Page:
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Georgian Ruling Party Accused Of Intimidating Voters


People walk past election posters in the center of Tbilisi

People walk past election posters in the center of Tbilisi

TBILISI -- Some Georgians are accusing the ruling United National Movement of intimidating people not to vote for opposition parties in the upcoming local elections, RFE/RL's Georgian Service reports.

Several people, who asked to remain anonymous, have contacted RFE/RL and claimed to have received pressure from ruling party members about their vote.

They told RFE/RL that National Movement supporters have visited families and asked which party people will be voting for in the May 30 local elections. They said if the ruling party activists hear that people may be voting for the opposition than they have threatened to pass that information on to their headquarters, which the activists said could "cause some problems" for them.

But Zviad Khmaladze, chairman of the Gori city council and a ruling party member, said such charges are "ludicrous." He said the only goal of the activists who visit with families is to distribute political pamphlets and introduce the ruling party's programs to voters.

Khvicha Sadzaglishvili told RFE/RL that his relative in Gori, who works as a gardener, was told he would lose his job if he attended a rally for Irakli Alasania, the leader of the opposition party Our Georgia -- Free Democrats. "People have no [real] choice than to obey," he said.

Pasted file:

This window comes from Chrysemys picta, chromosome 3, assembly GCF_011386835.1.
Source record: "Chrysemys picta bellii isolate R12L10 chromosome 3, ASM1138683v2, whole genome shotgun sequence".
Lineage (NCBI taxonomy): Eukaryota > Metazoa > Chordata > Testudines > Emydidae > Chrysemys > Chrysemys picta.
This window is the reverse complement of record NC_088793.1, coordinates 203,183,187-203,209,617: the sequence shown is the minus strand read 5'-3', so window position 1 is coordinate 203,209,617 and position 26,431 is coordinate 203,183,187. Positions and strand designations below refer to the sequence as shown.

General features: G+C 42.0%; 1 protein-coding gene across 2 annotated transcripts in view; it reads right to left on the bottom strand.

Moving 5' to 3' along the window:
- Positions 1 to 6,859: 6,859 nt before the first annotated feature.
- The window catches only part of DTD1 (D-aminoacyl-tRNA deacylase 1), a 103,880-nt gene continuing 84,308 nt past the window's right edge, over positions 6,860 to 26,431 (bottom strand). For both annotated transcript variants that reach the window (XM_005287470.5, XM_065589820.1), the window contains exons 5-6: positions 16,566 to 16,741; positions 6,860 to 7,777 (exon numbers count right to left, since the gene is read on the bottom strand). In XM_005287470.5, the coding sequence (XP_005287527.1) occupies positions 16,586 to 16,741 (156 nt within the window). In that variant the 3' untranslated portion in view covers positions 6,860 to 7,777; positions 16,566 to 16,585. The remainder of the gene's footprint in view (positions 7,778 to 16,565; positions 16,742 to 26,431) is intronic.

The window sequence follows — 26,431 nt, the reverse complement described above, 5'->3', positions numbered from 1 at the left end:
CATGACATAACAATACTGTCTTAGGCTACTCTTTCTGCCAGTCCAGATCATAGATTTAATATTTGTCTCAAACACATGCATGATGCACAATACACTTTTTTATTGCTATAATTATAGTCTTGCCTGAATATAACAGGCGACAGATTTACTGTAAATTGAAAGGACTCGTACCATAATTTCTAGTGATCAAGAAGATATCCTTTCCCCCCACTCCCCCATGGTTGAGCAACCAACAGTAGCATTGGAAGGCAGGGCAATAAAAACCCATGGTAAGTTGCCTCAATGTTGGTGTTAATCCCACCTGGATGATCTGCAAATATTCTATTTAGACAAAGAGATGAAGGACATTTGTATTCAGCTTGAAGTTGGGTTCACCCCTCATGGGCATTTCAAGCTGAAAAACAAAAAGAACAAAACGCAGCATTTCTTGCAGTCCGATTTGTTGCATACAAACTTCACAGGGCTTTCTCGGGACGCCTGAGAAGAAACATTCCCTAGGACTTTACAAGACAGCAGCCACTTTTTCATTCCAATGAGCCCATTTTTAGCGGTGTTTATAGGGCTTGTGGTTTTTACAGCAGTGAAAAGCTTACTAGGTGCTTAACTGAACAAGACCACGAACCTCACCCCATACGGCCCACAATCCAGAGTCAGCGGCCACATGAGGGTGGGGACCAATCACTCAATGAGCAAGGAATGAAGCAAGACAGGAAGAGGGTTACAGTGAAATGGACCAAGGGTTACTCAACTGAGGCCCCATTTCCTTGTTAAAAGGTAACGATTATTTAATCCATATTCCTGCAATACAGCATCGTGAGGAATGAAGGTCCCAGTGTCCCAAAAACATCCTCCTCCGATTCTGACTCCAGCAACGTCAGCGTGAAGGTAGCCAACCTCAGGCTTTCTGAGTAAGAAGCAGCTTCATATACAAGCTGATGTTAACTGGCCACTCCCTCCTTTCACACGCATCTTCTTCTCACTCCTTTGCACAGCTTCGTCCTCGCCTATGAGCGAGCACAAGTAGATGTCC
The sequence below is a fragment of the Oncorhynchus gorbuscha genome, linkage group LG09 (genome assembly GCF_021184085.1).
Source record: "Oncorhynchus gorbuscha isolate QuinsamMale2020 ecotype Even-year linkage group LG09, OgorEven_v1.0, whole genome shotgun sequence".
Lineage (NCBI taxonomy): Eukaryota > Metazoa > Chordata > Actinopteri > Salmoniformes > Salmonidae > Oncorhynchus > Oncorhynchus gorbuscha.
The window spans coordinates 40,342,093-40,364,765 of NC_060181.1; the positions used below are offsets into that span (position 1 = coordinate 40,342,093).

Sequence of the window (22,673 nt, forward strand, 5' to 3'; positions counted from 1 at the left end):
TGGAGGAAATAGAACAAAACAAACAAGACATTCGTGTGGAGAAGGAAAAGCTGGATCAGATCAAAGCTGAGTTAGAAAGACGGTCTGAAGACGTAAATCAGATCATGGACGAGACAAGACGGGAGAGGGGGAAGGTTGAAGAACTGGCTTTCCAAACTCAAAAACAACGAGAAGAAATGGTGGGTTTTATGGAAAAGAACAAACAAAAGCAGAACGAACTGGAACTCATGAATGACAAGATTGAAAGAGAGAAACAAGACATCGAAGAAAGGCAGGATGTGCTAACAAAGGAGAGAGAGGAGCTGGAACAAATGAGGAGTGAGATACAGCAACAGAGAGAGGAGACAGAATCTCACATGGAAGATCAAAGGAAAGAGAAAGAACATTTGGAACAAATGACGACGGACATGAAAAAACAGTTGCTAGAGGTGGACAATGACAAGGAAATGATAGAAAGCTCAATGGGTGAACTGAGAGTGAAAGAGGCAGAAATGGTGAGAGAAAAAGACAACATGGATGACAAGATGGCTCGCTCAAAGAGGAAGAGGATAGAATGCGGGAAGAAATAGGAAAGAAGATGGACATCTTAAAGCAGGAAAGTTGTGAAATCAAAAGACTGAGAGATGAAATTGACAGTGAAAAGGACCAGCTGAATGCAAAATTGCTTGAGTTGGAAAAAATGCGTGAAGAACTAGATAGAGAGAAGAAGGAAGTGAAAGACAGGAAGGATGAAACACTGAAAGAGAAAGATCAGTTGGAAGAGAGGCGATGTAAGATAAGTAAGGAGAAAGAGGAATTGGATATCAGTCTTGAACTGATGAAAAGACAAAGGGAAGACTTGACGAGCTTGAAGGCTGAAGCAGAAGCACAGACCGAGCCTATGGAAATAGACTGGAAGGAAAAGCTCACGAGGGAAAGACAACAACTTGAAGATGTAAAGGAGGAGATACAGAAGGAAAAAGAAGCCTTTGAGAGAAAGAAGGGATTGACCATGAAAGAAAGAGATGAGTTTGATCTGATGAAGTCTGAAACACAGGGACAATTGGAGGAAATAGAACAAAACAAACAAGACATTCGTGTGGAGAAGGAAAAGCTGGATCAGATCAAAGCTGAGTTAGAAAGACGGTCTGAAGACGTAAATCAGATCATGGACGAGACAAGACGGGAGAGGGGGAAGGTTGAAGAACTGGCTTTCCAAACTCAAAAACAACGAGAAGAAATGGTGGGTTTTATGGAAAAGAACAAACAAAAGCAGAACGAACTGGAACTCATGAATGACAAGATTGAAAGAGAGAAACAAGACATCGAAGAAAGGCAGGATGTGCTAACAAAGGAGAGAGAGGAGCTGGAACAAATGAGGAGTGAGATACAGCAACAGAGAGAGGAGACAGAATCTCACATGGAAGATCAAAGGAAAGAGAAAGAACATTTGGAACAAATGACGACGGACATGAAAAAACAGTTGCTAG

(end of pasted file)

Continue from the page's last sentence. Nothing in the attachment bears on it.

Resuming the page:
Alasania has also accused the government of threatening voters. "They tell people that it will be easy to find out who voted for the opposition as the ballots will be coded," he said. "Thus, the outcome of the elections will be result of total intimidation."

The leader of the Christian-Democratic Party, Giorgi Targamadze, also said that voters' rights are often violated in Georgia.

"There have been some very comical stories as well," he said. "For instance, inhabitants of distant villages told me that authorities threaten to identity them by their fingerprints on the voting ballots. This is technically impossible; however people in remote villages are more easily manipulated and terrorized."

With one week to go before the elections there have not been any claims about voters' rights violations submitted to the Gori district electoral commission.
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